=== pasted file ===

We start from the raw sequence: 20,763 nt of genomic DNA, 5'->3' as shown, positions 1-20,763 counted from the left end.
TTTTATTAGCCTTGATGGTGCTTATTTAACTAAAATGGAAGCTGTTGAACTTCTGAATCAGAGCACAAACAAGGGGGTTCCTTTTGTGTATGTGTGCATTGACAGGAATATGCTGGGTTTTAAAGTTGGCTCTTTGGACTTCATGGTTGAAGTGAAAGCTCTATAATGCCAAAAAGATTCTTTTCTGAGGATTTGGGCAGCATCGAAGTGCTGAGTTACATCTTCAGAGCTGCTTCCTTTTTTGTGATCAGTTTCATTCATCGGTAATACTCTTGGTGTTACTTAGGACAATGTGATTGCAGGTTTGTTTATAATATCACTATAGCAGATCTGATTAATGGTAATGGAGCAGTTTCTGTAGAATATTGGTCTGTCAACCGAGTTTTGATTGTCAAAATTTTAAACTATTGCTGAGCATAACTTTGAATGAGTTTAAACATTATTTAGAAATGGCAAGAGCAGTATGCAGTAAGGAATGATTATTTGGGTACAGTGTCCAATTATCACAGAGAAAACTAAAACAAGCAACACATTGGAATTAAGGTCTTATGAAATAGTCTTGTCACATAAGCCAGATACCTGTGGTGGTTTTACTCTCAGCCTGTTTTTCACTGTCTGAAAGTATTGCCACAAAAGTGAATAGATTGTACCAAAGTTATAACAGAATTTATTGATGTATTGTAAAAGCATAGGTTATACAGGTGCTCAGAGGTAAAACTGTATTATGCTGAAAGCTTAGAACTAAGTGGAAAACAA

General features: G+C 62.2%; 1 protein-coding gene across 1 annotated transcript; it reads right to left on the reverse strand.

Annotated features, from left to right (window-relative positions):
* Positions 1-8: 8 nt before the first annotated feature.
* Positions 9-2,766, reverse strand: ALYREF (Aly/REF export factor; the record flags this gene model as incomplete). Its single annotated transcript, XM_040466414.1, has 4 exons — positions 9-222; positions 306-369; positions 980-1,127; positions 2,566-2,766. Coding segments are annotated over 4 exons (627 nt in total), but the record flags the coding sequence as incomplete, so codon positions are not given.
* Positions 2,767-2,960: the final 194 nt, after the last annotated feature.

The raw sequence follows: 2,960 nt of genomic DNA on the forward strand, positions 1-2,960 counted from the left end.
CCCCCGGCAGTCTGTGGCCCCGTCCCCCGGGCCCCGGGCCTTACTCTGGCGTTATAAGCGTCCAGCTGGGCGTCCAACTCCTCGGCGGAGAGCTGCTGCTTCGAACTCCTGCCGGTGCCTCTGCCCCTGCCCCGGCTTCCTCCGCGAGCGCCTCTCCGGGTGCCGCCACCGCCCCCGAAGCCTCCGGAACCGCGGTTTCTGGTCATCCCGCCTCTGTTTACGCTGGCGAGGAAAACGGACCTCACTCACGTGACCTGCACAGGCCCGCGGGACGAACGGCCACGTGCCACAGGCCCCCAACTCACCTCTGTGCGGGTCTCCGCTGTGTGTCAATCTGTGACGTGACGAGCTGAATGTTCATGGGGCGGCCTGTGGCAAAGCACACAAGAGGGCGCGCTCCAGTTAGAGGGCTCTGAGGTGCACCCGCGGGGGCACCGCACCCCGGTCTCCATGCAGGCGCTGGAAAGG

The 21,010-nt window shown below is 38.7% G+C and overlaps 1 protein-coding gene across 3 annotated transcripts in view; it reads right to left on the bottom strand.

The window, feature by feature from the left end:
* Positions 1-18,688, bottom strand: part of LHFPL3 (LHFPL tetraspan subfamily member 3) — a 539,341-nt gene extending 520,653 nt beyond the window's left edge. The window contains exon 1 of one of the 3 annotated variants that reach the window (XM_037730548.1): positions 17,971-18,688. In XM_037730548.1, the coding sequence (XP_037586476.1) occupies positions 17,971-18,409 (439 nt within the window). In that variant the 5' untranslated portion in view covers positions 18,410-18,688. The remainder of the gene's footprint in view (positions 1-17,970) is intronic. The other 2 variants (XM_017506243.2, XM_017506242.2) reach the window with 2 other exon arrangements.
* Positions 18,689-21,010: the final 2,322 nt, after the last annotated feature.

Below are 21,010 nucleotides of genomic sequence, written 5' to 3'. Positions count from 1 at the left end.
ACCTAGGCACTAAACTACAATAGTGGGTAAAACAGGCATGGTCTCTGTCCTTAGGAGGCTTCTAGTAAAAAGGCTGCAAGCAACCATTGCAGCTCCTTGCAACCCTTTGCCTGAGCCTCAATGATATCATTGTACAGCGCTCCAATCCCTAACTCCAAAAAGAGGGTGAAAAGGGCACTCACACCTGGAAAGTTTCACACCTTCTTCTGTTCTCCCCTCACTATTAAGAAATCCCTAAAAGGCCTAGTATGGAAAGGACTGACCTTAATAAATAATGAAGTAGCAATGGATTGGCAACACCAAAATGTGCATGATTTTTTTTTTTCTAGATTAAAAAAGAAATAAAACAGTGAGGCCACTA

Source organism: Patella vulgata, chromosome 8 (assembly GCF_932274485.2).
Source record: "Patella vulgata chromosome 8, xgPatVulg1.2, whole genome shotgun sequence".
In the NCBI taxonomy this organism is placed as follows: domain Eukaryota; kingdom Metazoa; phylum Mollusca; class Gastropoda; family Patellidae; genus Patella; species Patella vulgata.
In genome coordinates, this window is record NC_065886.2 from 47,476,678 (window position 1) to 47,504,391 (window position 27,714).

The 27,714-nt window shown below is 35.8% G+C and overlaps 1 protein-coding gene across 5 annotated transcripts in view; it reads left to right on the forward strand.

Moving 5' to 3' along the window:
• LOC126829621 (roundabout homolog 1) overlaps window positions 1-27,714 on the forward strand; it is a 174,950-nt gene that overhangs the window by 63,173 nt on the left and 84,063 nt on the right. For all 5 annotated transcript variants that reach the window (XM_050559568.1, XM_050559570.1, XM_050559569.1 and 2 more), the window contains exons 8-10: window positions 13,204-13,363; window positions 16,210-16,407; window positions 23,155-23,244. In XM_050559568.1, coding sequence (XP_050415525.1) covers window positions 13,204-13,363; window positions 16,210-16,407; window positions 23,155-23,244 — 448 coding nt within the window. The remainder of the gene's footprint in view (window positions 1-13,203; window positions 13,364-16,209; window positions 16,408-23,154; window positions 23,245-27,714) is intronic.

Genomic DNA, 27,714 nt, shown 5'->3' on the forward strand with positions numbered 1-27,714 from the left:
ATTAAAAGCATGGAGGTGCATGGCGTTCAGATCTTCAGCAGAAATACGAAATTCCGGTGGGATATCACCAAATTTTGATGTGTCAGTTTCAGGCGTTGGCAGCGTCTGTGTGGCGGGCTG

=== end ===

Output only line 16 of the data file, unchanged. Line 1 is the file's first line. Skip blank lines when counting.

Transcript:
Source organism: Patella vulgata, chromosome 8 (assembly GCF_932274485.2).